The characters themselves lacked any depth at all. Each character was essentially the same person with a different appearance. All the “good guys” had identical ideals, identical speech patterns, identical vocabulary, and any decision making was really just an excuse for the author to (again) use a cheap ploy to try to force depth onto a character and to show off about his own knowledge on the subject (which he seems to be very pleased with himself about). Sadly the conversations tend to go like this: “I think we should do this” “but this way is better” “Oh you’re right that makes much more sense you’re so smart let’s do it that way”. It’s more like verbal self-gratification than a discussion.
The bad guys are just your stock-standard “look how inhumane these people are they are cannibals and child abusers and rapists – they make me physically ill, I’m trebling with rage at them”. It’s another cheap way to definitively separate the good from the bad – there is no grey in this book, not bad guys with redeeming features, no good guys with stains against their honour or internal struggles. This post-apocalyptic landscape is populated with 2-dimensional characters strewn about in a highly constructed “narrative” which is really one man’s idea on what he would do if the world ends (and was surrounded by other versions of himself). The author has written this for people already absorbed in the “prepper” mentality hoping that they will project their own life onto the characters, saving the author from having to go into the nasty chore of giving characters any depth himself.
I’ve marked the narrator down also – if you’re still keen on this book, please listen to a sample before committing to your purchase. He garbles the words in a way that I can’t articulate. It’s like he’s having something painful happening to him while he’s speaking, and his pattern and pitch and rhythm is all wrong. Or like he’s holding in a burp and still trying to talk. Very distracting (especially his female voice!).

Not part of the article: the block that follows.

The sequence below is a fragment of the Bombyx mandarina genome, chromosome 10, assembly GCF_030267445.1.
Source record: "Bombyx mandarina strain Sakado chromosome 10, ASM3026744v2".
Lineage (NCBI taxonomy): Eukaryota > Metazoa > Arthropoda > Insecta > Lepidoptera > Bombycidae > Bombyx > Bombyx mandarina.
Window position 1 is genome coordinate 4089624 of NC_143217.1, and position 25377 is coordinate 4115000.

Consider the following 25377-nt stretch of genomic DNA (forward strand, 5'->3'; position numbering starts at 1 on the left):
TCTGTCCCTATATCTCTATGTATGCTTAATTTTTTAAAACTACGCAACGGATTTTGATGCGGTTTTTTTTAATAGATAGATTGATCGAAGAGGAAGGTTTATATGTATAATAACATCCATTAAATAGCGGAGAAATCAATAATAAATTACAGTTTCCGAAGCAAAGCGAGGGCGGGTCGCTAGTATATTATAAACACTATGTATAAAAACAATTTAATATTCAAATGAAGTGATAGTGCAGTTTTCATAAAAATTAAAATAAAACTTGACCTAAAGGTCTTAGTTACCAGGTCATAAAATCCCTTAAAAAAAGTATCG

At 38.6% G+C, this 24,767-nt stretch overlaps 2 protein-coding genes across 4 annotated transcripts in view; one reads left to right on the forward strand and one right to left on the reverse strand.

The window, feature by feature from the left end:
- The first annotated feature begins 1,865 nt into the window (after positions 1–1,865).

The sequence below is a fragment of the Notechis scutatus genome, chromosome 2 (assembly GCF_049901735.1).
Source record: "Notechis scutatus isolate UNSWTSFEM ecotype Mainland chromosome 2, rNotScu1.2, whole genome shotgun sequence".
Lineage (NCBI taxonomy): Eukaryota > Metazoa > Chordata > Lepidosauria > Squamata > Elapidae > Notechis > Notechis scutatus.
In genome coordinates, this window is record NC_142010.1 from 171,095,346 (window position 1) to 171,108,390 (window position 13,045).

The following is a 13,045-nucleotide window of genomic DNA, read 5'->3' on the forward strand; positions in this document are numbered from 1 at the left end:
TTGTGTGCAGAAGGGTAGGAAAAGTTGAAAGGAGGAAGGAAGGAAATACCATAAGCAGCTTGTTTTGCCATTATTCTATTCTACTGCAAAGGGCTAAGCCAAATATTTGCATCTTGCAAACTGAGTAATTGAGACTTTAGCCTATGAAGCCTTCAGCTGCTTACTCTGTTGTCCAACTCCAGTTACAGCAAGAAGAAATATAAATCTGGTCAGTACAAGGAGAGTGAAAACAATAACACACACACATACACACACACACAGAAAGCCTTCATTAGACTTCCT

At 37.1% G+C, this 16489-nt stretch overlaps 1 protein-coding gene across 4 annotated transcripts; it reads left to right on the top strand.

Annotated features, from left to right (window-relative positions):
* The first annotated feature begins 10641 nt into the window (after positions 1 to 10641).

I wish I could get those 10 hours back!
I have to give credit to the author for his pragmatic views on survival in case of economic collapse. What I can't stand--just my personal opinion here--is the angle from which the author writes. No offense to any Christians who may read this--to each his own--but to me this book should be titled "Ultra-conservative Christians: A Novel of survival in the coming Communist Cannibal apocalypse."
I am a huge fan of survival novels, and bought this book pretty much along that premise. "Earth Abides" by George R. Stuart, as well as "Alas, Babylon" by Pat Frank are two of my favorites. "One Second After" by William Forstchen, and "Lucifer's Hammer" by Larry Niven are pretty good as well, not to mention "The Stand" by Stephen King (horror/fantasy survival scenario!) and "Robopacolypse" by Daniel H. Wilson (killer AI robots/tech survival novel).